Camping is an enjoyable and inexpensive way to unwind, commune with nature, and spend time with friends or family. Both adults and kids enjoy the sense of adventure that camping represents; and, as a part of their trip, campers may choose to hike the area, go swimming, or do nothing but relax. As it is an outdoor activity, it is typically some distance away from city amenities and resources. While this is generally the purpose of camping, it can represent a problem, particularly when safety issues arise. For this reason it is important that campers know what potential hazards are associated with camping. New and experienced campers alike will benefit from knowing what to expect and how to handle and avoid safety concerns.
What to Pack
Camping safety begins even before a person makes it to his or her campsite. When packing for the trip a person must know what items are necessary for both safety and comfort. In addition to a waterproof and lightweight tent, a sleeping bag, and cooking supplies, there are certain basic items that should not be left at home. A map of the area, a compass and a flashlight with batteries must be included for safety purposes, along with waterproof matches and a fire starter. For emergencies, pack a well-stocked first aid kit that includes bandages, aspirin, antibiotic cream, insect bite cream, and antiseptic wipes. When packing food, include extra non-perishables and additional bottled water. Other important items that may be necessary in keeping campers safe during their trip include extra clothing, rain gear, insect repellents, a pocket knife, foldable shovel, nylon rope (between 50 to 100 feet long), a mirror, sunglasses, and an extra pair of shoes.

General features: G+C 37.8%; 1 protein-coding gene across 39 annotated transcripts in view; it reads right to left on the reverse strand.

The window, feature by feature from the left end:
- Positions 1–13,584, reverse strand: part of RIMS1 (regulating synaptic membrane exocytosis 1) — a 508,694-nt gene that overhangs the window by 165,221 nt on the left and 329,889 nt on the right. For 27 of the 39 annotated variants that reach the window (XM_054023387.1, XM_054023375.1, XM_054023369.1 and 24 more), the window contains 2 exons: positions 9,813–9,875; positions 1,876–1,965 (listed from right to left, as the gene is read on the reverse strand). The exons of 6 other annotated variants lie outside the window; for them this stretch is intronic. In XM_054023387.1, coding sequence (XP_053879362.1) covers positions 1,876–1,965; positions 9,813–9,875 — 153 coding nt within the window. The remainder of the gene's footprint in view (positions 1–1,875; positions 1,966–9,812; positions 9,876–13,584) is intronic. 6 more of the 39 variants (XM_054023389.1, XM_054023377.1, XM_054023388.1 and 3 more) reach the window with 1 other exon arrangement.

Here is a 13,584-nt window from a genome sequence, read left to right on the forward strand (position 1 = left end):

- Packing Checklist
- Summer Safety - Hiking and Camping Safety (PDF)
- Winter Camping Equipment List (PDF)
- Camping Checklist
- Personal Equipment
- Must Have Camping Checklist
- Camping Pamphlet - Gearing Up
Severe Weather Conditions
The best way to ensure one's safety during severe weather conditions is to avoid camping when there is a threat of a storm or other disturbance. Before going camping check area weather forecasts for any warnings or predictions. If there is the threat of a storm it is best to postpone one's camping trip to another time. This however, is not foolproof, as storms can be unpredictable and occur without any warning. Knowing what to do allows campers to act quickly and take the necessary steps to remain as safe as possible. In the event of a thunderstorm, seek the safety of nearby vehicles if possible. If in or near the water, get out quickly and move away from it. Campers should not stay inside of their tents during a thunder or lightning storm. Instead, they should seek safe, low ground outside of any flood zone and away from tall trees, metal, and bodies of water, where they can crouch and become as small an object as possible. In the event of a tornado, people should not seek shelter from their cars as they may be picked up or damaged by the high winds. If there is no nearby shelter, locate a ravine and lie flat inside of it, covering the back of the head and neck. If weather conditions deteriorate to a hard rain without lightning, seek shelter within the tent. Move the tent to higher ground in the event of a downpour and to avoid flooding. Change from wet clothes into dry clothing as soon as it is safe to prevent loss of body heat.